|The Endless Battle
For what turned out to be the next
eight years, mood swings in all their outrageous glory consumed my life.
In the beginning, buoyed by confidence that I had survived the earlier
episodes, I managed to cope. My moods changed rapidly. Prior
to my first hospitalization in 1990 I had an extreme hypomanic episode.
I felt I was on top of the world…nothing
and nobody could stop me, so insistent was my enthusiasm. I had so
many ideas and plans that I rarely had time to sleep, or eat for that matter.
I was driven creatively and intensified my creative outlet as a freelance
crochet designer to the point where I would work all day and crochet all
night. My designs sold! My editors called for more, and I was
more than willing to oblige. Nothing my friends or family said to
me about slowing down got through to me. I felt wonderful for the
first time in a long while. I was unable to recognize my irritability
and "bitchiness" when anyone tried to intrude on my new found joy or "prick
my balloon." Over time the mood intensified and I lost my sense
of judgement and became agitated. I lacked both concentration and
decision making skills.
Shopping and spending money became
a major part of my life. One day, I remember spying a beautiful sweater
in a department store…..just what I wanted and needed, and I had to have
it. The problem was it came in six colors, and I was completely unable
to decide which I wanted. I stood there for a bit, my mind in a fog,
then deliberately picked up one of each shade and went to the check out.
I still have those sweaters, by the way, and only one of them has ever
been worn. Somehow they don't appeal to me any longer. This
is just one example of my "overspending" in hypomania…there were many more.
Money was not a problem…cash or plastic…opening new charge accounts, getting
a loan…whatever I needed to do to achieve my goal was fair game.
For a person, normally responsible and quite frugal it was quite a rush!
Inevitably, in 1990, I crashed.
Nobody can remain at high levels without expecting the depression that
follows. Sunk deep in depression, I was hospitalized immediately.
Medication changes, rest and proper sleep and eating routines slowly brought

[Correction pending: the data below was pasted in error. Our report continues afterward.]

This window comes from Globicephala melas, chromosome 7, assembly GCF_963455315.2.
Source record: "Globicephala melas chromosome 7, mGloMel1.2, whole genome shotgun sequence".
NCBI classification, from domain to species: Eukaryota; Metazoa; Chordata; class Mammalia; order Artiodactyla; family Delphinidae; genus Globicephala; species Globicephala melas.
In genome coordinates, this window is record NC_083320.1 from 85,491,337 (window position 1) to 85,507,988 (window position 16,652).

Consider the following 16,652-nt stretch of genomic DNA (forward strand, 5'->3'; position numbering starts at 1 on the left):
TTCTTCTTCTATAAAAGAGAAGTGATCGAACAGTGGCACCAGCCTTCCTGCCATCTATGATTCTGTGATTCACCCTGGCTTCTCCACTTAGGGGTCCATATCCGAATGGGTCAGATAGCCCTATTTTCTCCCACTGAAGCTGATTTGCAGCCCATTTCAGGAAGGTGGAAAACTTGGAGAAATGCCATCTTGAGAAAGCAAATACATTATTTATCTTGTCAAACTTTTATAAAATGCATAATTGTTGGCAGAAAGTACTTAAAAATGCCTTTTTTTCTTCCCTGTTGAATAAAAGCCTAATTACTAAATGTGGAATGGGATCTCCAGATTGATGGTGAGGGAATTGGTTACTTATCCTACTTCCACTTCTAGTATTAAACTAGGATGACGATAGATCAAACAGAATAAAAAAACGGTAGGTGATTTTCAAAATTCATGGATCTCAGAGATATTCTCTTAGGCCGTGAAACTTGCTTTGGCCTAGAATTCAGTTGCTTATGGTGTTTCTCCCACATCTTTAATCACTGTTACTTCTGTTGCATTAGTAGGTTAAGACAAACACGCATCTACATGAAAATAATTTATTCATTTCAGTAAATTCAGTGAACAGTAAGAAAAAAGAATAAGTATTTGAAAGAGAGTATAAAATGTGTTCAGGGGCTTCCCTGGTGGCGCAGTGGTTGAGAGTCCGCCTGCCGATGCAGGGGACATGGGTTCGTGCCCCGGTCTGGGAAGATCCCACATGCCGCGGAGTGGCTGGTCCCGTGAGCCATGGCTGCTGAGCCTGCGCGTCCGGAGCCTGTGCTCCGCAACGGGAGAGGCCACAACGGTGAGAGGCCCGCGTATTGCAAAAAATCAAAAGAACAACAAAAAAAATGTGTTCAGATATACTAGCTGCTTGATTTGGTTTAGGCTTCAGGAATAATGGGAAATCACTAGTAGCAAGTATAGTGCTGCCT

me out of it, and I returned to work immediately after being released.
The difference now was that I had the added stress of the credit card bills
coming in every month.
It was not over. Several times
in the next couple of years I was back in hospital, each episode seeming
worse than the last, and each giving me a sense of loss and hopelessness.
At the beginning of 1992 I became an integral part of a new Bipolar Disorder
Support Group opening in our city. (See my Article "Bipolar Support
Groups" for more on this). The involvement with others sharing the
disorder was for the most part a wonderful experience.
The process of the disorder was unending.
In a suicidal depression I was sent to a larger psychiatric hospital 500
miles from home for ECT (electroshock) treatments in July/August 1992.
After just a few treatments they were discontinued because of my extreme
reaction to them. ECT is a powerful treatment, and can (has) made
the difference between life and death for many individuals. Unfortunately,
it was not for me. I managed to convince the psychiatrist there that
my suicide thoughts had abated and returned home in August.
On October 1, my plans made, I made
the final decision to end my life. My husband and son were leaving
the house to take care of errands and would be gone for at least two hours.
As soon as they left I collected my huge amassed collection of psychiatric
drugs, and swallowed them by the handful, chasing them down with water.
I have no idea how many I took - hundreds for sure. I closed my eyes
and waited as the drowsiness overcame me.
Meanwhile, my husband was urging
my son to hurry home. He had a dreaded sense that something was terribly
wrong and was worried about fire or other calamity. When they arrived
they found me, semi-comatose. Between them, they got me into the
car and started for the hospital, then stopped part way to call an ambulance.